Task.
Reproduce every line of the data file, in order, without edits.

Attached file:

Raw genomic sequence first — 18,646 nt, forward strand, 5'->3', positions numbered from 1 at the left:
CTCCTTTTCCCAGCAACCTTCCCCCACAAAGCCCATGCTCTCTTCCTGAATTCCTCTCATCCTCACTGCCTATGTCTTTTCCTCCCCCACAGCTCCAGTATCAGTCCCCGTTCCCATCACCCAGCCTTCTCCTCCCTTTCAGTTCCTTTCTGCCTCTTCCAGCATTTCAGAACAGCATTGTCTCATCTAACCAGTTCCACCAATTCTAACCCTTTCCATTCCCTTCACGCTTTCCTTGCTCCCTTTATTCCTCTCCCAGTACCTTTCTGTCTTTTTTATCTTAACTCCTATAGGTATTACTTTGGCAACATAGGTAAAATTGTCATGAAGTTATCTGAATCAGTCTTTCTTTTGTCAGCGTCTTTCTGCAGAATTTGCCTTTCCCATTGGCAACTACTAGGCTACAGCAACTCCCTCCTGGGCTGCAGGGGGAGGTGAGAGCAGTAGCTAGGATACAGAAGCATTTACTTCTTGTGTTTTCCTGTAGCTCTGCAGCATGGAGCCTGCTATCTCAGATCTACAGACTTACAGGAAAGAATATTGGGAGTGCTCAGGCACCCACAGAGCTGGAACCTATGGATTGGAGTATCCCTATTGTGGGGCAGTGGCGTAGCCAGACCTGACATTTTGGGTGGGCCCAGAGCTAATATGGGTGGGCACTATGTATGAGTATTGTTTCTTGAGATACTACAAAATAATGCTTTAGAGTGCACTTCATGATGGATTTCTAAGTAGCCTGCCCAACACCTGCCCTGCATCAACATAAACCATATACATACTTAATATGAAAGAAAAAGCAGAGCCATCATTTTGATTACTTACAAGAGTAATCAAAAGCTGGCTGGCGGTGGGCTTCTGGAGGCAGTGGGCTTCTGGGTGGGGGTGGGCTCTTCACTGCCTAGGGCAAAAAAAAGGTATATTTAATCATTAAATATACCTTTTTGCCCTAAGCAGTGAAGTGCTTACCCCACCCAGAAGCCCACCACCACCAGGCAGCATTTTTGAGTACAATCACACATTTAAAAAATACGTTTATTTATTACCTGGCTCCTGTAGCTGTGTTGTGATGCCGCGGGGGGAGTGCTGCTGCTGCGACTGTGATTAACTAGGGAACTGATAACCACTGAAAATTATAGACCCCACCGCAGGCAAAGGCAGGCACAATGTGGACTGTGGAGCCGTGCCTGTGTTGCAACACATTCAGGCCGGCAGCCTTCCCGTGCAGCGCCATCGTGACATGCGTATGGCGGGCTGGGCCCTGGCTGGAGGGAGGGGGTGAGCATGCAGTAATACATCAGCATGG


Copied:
Raw genomic sequence first — 18,646 nt, forward strand, 5'->3', positions numbered from 1 at the left:
CTCCTTTTCCCAGCAACCTTCCCCCACAAAGCCCATGCTCTCTTCCTGAATTCCTCTCATCCTCACTGCCTATGTCTTTTCCTCCCCCACAGCTCCAGTATCAGTCCCCGTTCCCATCACCCAGCCTTCTCCTCCCTTTCAGTTCCTTTCTGCCTCTTCCAGCATTTCAGAACAGCATTGTCTCATCTAACCAGTTCCACCAATTCTAACCCTTTCCATTCCCTTCACGCTTTCCTTGCTCCCTTTATTCCTCTCCCAGTACCTTTCTGTCTTTTTTATCTTAACTCCTATAGGTATTACTTTGGCAACATAGGTAAAATTGTCATGAAGTTATCTGAATCAGTCTTTCTTTTGTCAGCGTCTTTCTGCAGAATTTGCCTTTCCCATTGGCAACTACTAGGCTACAGCAACTCCCTCCTGGGCTGCAGGGGGAGGTGAGAGCAGTAGCTAGGATACAGAAGCATTTACTTCTTGTGTTTTCCTGTAGCTCTGCAGCATGGAGCCTGCTATCTCAGATCTACAGACTTACAGGAAAGAATATTGGGAGTGCTCAGGCACCCACAGAGCTGGAACCTATGGATTGGAGTATCCCTATTGTGGGGCAGTGGCGTAGCCAGACCTGACATTTTGGGTGGGCCCAGAGCTAATATGGGTGGGCACTATGTATGAGTATTGTTTCTTGAGATACTACAAAATAATGCTTTAGAGTGCACTTCATGATGGATTTCTAAGTAGCCTGCCCAACACCTGCCCTGCATCAACATAAACCATATACATACTTAATATGAAAGAAAAAGCAGAGCCATCATTTTGATTACTTACAAGAGTAATCAAAAGCTGGCTGGCGGTGGGCTTCTGGAGGCAGTGGGCTTCTGGGTGGGGGTGGGCTCTTCACTGCCTAGGGCAAAAAAAAGGTATATTTAATCATTAAATATACCTTTTTGCCCTAAGCAGTGAAGTGCTTACCCCACCCAGAAGCCCACCACCACCAGGCAGCATTTTTGAGTACAATCACACATTTAAAAAATACGTTTATTTATTACCTGGCTCCTGTAGCTGTGTTGTGATGCCGCGGGGGGAGTGCTGCTGCTGCGACTGTGATTAACTAGGGAACTGATAACCACTGAAAATTATAGACCCCACCGCAGGCAAAGGCAGGCACAATGTGGACTGTGGAGCCGTGCCTGTGTTGCAACACATTCAGGCCGGCAGCCTTCCCGTGCAGCGCCATCGTGACATGCGTATGGCGGGCTGGGCCCTGGCTGGAGGGAGGGGGTGAGCATGCAGTAATACATCAGCATGG